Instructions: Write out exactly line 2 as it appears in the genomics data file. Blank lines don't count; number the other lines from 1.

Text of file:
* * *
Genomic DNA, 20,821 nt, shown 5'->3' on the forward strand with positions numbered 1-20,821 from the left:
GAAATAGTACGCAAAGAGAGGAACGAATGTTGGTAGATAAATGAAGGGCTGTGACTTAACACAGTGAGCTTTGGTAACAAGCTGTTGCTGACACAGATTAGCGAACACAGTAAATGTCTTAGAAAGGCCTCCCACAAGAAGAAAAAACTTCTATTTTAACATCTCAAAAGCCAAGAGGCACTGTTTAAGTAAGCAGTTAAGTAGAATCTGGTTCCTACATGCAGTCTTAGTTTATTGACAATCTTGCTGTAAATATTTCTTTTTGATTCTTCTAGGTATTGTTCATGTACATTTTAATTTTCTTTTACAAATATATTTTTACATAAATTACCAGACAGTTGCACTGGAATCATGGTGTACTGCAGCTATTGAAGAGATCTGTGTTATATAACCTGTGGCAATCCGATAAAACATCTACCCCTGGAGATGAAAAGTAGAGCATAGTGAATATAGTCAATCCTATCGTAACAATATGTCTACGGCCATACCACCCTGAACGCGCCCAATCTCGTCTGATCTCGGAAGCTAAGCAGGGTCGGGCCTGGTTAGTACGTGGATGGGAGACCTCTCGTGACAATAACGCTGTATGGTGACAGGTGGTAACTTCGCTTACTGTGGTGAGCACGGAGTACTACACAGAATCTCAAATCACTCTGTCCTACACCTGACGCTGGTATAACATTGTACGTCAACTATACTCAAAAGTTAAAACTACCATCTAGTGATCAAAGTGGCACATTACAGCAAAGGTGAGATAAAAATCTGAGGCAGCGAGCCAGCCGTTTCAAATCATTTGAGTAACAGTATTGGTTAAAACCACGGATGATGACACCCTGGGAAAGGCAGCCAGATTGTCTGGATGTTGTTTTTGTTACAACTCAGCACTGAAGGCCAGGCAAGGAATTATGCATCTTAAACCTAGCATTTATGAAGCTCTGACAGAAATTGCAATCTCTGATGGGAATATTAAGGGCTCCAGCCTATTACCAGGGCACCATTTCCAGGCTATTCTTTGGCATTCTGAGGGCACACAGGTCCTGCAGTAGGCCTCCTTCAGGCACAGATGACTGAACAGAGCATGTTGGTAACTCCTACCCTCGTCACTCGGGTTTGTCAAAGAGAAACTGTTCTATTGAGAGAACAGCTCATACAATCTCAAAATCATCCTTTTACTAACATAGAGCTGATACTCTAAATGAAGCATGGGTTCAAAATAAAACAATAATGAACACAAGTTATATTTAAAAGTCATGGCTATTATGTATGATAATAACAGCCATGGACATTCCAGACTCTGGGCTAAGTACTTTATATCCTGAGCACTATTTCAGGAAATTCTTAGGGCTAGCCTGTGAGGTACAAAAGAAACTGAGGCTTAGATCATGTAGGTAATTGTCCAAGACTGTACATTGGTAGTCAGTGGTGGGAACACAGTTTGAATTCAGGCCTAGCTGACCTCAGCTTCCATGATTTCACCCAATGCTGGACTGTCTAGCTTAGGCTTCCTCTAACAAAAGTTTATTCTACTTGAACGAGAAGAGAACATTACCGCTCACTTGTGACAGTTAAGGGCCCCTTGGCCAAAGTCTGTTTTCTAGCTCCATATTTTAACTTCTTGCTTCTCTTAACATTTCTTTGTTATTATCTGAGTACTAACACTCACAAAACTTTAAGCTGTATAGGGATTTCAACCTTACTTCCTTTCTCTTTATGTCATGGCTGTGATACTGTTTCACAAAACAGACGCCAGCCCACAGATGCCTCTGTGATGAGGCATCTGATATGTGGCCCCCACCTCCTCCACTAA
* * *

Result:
GAAATAGTACGCAAAGAGAGGAACGAATGTTGGTAGATAAATGAAGGGCTGTGACTTAACACAGTGAGCTTTGGTAACAAGCTGTTGCTGACACAGATTAGCGAACACAGTAAATGTCTTAGAAAGGCCTCCCACAAGAAGAAAAAACTTCTATTTTAACATCTCAAAAGCCAAGAGGCACTGTTTAAGTAAGCAGTTAAGTAGAATCTGGTTCCTACATGCAGTCTTAGTTTATTGACAATCTTGCTGTAAATATTTCTTTTTGATTCTTCTAGGTATTGTTCATGTACATTTTAATTTTCTTTTACAAATATATTTTTACATAAATTACCAGACAGTTGCACTGGAATCATGGTGTACTGCAGCTATTGAAGAGATCTGTGTTATATAACCTGTGGCAATCCGATAAAACATCTACCCCTGGAGATGAAAAGTAGAGCATAGTGAATATAGTCAATCCTATCGTAACAATATGTCTACGGCCATACCACCCTGAACGCGCCCAATCTCGTCTGATCTCGGAAGCTAAGCAGGGTCGGGCCTGGTTAGTACGTGGATGGGAGACCTCTCGTGACAATAACGCTGTATGGTGACAGGTGGTAACTTCGCTTACTGTGGTGAGCACGGAGTACTACACAGAATCTCAAATCACTCTGTCCTACACCTGACGCTGGTATAACATTGTACGTCAACTATACTCAAAAGTTAAAACTACCATCTAGTGATCAAAGTGGCACATTACAGCAAAGGTGAGATAAAAATCTGAGGCAGCGAGCCAGCCGTTTCAAATCATTTGAGTAACAGTATTGGTTAAAACCACGGATGATGACACCCTGGGAAAGGCAGCCAGATTGTCTGGATGTTGTTTTTGTTACAACTCAGCACTGAAGGCCAGGCAAGGAATTATGCATCTTAAACCTAGCATTTATGAAGCTCTGACAGAAATTGCAATCTCTGATGGGAATATTAAGGGCTCCAGCCTATTACCAGGGCACCATTTCCAGGCTATTCTTTGGCATTCTGAGGGCACACAGGTCCTGCAGTAGGCCTCCTTCAGGCACAGATGACTGAACAGAGCATGTTGGTAACTCCTACCCTCGTCACTCGGGTTTGTCAAAGAGAAACTGTTCTATTGAGAGAACAGCTCATACAATCTCAAAATCATCCTTTTACTAACATAGAGCTGATACTCTAAATGAAGCATGGGTTCAAAATAAAACAATAATGAACACAAGTTATATTTAAAAGTCATGGCTATTATGTATGATAATAACAGCCATGGACATTCCAGACTCTGGGCTAAGTACTTTATATCCTGAGCACTATTTCAGGAAATTCTTAGGGCTAGCCTGTGAGGTACAAAAGAAACTGAGGCTTAGATCATGTAGGTAATTGTCCAAGACTGTACATTGGTAGTCAGTGGTGGGAACACAGTTTGAATTCAGGCCTAGCTGACCTCAGCTTCCATGATTTCACCCAATGCTGGACTGTCTAGCTTAGGCTTCCTCTAACAAAAGTTTATTCTACTTGAACGAGAAGAGAACATTACCGCTCACTTGTGACAGTTAAGGGCCCCTTGGCCAAAGTCTGTTTTCTAGCTCCATATTTTAACTTCTTGCTTCTCTTAACATTTCTTTGTTATTATCTGAGTACTAACACTCACAAAACTTTAAGCTGTATAGGGATTTCAACCTTACTTCCTTTCTCTTTATGTCATGGCTGTGATACTGTTTCACAAAACAGACGCCAGCCCACAGATGCCTCTGTGATGAGGCATCTGATATGTGGCCCCCACCTCCTCCACTAA